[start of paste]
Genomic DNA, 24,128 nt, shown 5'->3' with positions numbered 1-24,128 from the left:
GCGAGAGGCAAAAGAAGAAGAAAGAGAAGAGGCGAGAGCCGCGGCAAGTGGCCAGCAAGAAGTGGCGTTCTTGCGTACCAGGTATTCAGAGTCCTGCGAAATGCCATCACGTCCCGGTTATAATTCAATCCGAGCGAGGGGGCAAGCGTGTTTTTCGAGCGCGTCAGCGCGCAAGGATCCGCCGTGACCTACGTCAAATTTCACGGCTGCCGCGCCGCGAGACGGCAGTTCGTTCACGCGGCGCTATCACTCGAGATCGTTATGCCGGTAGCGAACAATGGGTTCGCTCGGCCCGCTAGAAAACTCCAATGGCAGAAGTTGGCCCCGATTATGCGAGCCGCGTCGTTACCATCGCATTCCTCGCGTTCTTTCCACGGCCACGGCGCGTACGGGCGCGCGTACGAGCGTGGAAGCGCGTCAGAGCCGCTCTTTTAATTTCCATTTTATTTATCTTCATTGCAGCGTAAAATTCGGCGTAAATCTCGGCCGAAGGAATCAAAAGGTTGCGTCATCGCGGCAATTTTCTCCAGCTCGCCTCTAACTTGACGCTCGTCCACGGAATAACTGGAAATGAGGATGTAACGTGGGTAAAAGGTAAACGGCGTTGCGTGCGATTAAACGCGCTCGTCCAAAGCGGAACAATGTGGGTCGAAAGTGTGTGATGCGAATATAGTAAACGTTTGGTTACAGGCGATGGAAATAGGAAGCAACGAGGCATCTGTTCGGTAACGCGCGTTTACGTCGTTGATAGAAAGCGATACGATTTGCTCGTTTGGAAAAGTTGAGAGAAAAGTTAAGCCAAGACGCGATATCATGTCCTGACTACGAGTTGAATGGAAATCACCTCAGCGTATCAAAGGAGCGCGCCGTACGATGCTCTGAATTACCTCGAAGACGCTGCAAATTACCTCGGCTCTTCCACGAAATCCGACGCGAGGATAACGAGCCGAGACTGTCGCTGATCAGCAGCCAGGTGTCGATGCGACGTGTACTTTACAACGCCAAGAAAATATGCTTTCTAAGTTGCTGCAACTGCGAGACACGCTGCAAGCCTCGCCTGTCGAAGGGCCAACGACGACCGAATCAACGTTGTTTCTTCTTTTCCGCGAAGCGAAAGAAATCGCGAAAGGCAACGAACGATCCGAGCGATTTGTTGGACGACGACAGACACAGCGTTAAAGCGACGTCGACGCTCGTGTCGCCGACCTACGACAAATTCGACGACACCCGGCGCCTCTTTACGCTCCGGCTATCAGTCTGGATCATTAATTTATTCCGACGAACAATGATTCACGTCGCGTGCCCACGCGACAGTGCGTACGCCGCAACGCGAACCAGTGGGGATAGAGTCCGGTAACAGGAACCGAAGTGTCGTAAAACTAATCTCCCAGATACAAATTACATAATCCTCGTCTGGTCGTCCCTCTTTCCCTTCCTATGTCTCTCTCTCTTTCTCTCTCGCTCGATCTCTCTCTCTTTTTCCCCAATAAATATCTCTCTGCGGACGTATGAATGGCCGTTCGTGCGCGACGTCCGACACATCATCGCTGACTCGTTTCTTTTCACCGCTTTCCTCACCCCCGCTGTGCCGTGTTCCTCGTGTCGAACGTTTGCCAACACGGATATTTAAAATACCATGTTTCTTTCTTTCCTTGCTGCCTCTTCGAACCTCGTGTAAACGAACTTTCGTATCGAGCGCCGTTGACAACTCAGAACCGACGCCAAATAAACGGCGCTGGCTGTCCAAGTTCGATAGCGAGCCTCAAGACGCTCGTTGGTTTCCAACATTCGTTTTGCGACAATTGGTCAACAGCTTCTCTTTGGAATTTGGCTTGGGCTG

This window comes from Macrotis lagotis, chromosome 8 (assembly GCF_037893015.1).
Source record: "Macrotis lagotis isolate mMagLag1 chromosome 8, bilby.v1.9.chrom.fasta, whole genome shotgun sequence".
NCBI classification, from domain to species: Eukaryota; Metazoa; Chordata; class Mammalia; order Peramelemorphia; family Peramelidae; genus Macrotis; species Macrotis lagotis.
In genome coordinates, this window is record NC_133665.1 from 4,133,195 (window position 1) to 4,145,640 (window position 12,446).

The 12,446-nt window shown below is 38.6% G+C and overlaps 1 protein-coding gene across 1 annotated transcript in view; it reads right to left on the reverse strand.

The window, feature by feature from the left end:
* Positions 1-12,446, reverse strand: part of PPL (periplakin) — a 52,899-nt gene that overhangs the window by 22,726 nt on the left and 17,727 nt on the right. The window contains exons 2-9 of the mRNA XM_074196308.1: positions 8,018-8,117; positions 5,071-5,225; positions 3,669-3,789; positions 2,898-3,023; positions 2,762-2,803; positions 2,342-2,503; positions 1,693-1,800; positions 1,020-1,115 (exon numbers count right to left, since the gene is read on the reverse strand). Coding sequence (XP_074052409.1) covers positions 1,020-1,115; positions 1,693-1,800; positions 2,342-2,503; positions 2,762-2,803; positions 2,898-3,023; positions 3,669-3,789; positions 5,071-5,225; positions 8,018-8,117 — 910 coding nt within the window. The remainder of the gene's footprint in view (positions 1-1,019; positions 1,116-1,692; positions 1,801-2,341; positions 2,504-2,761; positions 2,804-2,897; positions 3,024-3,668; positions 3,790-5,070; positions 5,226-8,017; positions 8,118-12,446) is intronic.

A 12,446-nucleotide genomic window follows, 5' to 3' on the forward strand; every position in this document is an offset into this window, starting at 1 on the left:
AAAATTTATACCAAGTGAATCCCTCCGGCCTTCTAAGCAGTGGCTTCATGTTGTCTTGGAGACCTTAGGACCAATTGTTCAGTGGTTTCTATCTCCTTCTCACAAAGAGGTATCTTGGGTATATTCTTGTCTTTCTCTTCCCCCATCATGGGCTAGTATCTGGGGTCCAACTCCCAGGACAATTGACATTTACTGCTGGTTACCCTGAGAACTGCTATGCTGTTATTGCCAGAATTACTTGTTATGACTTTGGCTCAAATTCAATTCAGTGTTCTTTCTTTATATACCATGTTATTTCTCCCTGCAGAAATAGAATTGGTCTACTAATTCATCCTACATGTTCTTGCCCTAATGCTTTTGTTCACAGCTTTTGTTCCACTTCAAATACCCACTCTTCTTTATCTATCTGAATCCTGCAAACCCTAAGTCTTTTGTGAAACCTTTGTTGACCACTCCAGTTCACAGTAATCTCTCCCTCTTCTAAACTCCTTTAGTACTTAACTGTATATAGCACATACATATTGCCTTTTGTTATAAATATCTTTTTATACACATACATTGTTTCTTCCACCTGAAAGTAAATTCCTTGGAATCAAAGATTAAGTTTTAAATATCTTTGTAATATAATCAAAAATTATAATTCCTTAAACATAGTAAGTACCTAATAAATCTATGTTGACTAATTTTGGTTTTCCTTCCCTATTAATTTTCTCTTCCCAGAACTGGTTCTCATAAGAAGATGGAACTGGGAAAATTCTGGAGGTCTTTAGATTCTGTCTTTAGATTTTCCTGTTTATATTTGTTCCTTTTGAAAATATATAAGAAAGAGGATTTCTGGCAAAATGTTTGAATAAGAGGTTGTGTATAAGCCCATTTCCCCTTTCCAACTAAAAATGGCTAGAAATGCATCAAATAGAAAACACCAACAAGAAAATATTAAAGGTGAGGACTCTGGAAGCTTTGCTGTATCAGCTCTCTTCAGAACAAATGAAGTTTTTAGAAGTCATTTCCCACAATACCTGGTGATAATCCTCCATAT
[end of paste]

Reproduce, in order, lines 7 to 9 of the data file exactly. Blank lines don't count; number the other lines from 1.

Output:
The 12,446-nt window shown below is 38.6% G+C and overlaps 1 protein-coding gene across 1 annotated transcript in view; it reads right to left on the reverse strand.

The window, feature by feature from the left end:
* Positions 1-12,446, reverse strand: part of PPL (periplakin) — a 52,899-nt gene that overhangs the window by 22,726 nt on the left and 17,727 nt on the right. The window contains exons 2-9 of the mRNA XM_074196308.1: positions 8,018-8,117; positions 5,071-5,225; positions 3,669-3,789; positions 2,898-3,023; positions 2,762-2,803; positions 2,342-2,503; positions 1,693-1,800; positions 1,020-1,115 (exon numbers count right to left, since the gene is read on the reverse strand). Coding sequence (XP_074052409.1) covers positions 1,020-1,115; positions 1,693-1,800; positions 2,342-2,503; positions 2,762-2,803; positions 2,898-3,023; positions 3,669-3,789; positions 5,071-5,225; positions 8,018-8,117 — 910 coding nt within the window. The remainder of the gene's footprint in view (positions 1-1,019; positions 1,116-1,692; positions 1,801-2,341; positions 2,504-2,761; positions 2,804-2,897; positions 3,024-3,668; positions 3,790-5,070; positions 5,226-8,017; positions 8,118-12,446) is intronic.